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Preparing CMS Web Graphics and Layouts Using Open Source Tools

Saving slices for the web


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Preparing CMS Web Graphics and Layouts Using Open Source Tools

with Jen Kramer

Video: Saving slices for the web

Now that we have our footer and our header all sliced out of the larger comp, we need to save this out in file formats that are compatible for the web. Right now, these are in the PSD format, Photoshop Document, and PSDs are not readable by web browsers. Web browsers read three types of images: one is called GIF, one is called PNG, and one is called JPEG. GIF files are actually a proprietary format.

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Preparing CMS Web Graphics and Layouts Using Open Source Tools
1h 40m Intermediate Dec 16, 2009

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In Preparing CMS Web Graphics and Layouts Using Open-Source Tools, Jen Kramer shows how developers and graphic designers can collaborate to create a great site design that integrates with a content management system (CMS) like WordPress, Drupal, or Joomla!, all using open-source software. This workflow is based on two existing open-source design tools, KompoZer and GIMP. Jen shows how to modify web graphics and create slices with GIMP, and then place these in an HTML page integrated with CSS in KompoZer. Along the way, she discusses web design best practices and special challenges that might arise when designing for CMS software. Exercise files are included with this course.

Topics include:
  • Using static HTML versus a CMS in web design
  • Knowing the dos and dont's of CMS design
  • Exploring GIMP and KompoZer
  • Saving slices for the web with GIMP
  • Inserting graphics in an HTML page
  • Styling web pages with CSS
  • Changing the default styling assigned by a CMS
Subjects:
Web CMS Web Graphics
Software:
GIMP KompoZer
Author:
Jen Kramer

Saving slices for the web

Now that we have our footer and our header all sliced out of the larger comp, we need to save this out in file formats that are compatible for the web. Right now, these are in the PSD format, Photoshop Document, and PSDs are not readable by web browsers. Web browsers read three types of images: one is called GIF, one is called PNG, and one is called JPEG. GIF files are actually a proprietary format.

They have a fixed number of colors. 256 being the maximum and 2 being the least. You can reduce your file size with the GIF by reducing the number of colors that are available. GIFs also support transparency, if you'd like to have a transparent background on your image, and they also support animation. GIF formats work best for saving images that are cartoon-like: drawings, logos, and those types of images. PNG, which stands for Portable Network Graphic, is the open source format similar to GIF.

Once again, it has a fixed number of colors. The PNG 8 format has 256 colors, whereas the PNG 24 format has many more than that. Again PNGs are very good for saving out logos and drawings such as we see here. It also supports transparency. And since it's the open source format, we are going to use PNG in all likelihood to save out these images. Finally, JPEG, which stands for the Joint Photographic Experts Group, is the format used for saving out photographs.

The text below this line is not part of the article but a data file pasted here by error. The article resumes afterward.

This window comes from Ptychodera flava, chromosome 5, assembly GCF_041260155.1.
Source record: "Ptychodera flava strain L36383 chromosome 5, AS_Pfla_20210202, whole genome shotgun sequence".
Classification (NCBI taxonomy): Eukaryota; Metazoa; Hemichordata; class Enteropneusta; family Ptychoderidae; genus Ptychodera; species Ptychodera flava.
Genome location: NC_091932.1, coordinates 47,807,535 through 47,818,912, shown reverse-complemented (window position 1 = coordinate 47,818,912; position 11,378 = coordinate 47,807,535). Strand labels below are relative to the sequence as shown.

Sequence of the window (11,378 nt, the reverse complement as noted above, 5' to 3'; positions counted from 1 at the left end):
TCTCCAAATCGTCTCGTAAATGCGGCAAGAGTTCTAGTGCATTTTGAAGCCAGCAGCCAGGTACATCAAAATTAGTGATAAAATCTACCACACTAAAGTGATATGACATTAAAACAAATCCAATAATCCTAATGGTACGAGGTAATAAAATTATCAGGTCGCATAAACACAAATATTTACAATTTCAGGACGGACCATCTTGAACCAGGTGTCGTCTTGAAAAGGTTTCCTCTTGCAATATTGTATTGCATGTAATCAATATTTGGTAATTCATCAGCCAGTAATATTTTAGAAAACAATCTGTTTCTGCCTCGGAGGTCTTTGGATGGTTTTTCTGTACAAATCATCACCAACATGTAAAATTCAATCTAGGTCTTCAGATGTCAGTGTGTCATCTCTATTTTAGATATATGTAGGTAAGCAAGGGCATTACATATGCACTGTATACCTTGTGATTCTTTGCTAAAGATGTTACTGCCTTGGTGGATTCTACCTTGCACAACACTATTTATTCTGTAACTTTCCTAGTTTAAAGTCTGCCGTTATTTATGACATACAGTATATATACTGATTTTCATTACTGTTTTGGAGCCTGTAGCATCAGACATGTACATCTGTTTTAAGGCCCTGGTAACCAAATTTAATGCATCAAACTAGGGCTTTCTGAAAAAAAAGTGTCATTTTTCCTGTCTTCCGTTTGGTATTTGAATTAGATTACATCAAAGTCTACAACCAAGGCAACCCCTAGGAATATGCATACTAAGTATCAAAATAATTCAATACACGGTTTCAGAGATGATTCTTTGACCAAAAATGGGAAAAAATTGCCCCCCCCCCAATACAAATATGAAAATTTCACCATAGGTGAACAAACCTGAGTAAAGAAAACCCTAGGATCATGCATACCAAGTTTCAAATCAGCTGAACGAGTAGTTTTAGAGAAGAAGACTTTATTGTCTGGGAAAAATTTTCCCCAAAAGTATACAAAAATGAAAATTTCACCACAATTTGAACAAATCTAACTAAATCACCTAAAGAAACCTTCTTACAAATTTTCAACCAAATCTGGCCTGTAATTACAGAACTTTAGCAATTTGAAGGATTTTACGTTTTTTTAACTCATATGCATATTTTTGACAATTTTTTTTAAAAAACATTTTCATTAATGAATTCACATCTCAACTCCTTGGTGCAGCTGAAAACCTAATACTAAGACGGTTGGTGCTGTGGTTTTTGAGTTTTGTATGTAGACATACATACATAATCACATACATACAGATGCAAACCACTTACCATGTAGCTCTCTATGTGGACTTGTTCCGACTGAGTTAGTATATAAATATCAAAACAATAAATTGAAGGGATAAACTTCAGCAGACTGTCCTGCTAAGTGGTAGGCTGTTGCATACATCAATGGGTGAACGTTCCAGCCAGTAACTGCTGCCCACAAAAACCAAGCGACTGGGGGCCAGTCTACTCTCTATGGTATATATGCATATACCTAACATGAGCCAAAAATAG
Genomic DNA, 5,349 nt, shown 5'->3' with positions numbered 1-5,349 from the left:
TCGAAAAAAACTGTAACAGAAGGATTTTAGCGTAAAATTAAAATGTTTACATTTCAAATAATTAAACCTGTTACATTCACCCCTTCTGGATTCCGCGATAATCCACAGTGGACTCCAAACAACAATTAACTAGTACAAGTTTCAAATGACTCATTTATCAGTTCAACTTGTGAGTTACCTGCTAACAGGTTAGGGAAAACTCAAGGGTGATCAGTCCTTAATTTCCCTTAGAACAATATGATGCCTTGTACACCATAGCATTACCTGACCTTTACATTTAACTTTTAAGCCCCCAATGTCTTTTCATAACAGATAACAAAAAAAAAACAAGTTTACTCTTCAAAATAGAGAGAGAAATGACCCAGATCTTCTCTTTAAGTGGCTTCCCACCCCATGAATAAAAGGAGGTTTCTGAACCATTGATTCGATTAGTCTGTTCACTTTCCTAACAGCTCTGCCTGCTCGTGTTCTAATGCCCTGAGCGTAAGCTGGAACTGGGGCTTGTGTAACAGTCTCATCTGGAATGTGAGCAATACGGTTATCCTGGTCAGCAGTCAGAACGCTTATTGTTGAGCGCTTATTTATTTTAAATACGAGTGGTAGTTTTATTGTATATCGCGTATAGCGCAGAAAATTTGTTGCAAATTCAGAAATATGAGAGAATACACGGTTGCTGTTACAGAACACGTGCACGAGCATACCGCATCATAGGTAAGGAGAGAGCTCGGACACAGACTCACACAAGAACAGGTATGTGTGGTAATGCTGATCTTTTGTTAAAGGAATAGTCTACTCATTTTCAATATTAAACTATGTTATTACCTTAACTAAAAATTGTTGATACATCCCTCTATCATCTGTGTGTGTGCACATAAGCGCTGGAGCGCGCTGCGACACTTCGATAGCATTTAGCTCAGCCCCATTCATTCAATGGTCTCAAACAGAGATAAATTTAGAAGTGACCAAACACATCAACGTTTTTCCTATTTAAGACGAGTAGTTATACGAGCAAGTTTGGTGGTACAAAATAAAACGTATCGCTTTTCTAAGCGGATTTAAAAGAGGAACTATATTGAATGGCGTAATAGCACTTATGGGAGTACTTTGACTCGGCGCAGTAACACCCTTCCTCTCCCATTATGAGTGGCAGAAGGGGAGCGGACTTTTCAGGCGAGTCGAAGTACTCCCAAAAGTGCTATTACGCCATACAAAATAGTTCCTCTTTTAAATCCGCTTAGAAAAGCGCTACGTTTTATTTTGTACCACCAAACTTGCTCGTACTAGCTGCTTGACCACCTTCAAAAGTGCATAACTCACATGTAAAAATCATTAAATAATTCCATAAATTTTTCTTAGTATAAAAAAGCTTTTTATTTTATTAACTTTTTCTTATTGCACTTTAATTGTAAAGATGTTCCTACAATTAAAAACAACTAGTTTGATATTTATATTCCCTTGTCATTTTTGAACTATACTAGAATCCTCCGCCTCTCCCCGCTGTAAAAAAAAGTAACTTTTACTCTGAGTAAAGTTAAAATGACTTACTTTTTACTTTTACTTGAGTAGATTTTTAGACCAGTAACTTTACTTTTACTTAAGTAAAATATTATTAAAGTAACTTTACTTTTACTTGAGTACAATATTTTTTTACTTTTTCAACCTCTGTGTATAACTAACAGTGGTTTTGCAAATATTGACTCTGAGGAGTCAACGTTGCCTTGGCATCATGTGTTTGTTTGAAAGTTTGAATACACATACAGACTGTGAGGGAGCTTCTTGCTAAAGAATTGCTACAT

It supports millions and millions of colors and it can be compressed to make your file sizes smaller for the web. Be careful not to compress you JPEGs too far or they will start to look blocky and distorted. So to save these images for the web here in GIMP, what we're going to do is we're going to go to File and note, Windows people, that the menu is associated with each individual graphic. There is no menu across the top. This is actually a little bit more Mac- like in the placement of where the menus are for the software.

We're going to go to File and we're going to go to Save As. In your Save As dialog box, what we're going to do is type in the name for the file. We're going to call this footer.png. If you're not sure what file formats are available, you can look at it under Select File Type (By Extension) underneath, which will show you all of the extensions that GIMP supports. Here's GIF, here's JPEG and here's PNG.

The other file formats that are in here are used for print or they are used for other various applications. We want a PNG though, so we are going to save our file as footer.png and I am going to click the Save button. After doing that, I'm going to get a series of dialog boxes asking me how I want that PNG to be optimized. First of all, it warns me that a PNG does not handle layers, which no graphic for the web does handle layers. I can either flatten the image or merge the visible layers.

I am going to go ahead and just merge the visible layers and click Export. Then it's going to ask me a series of questions about what additional features I might want to include with this PNG. I am just going to leave all of the default values set. Note that the Compression Level is set all the way to 9 as a default. That's a high compression level for a small file size. Click the Save button and your file is saved. Now we have footer.png.

I'll go ahead and repeat the process here for the header. So once again, File > Save As. I am going to call this one header.png and I'll click the Save button. I am going to merge the visible layers and export. I am going to leave all the default settings and click Save. Those of you who are familiar with Photoshop might find those dialog boxes for saving out these files rather different than what you're accustomed to.

Fortunately, there's some alternatives to make GIMP a little bit more Photoshop like in that regard. But what I have just showed you is the default way of saving out these images for the web with GIMP.

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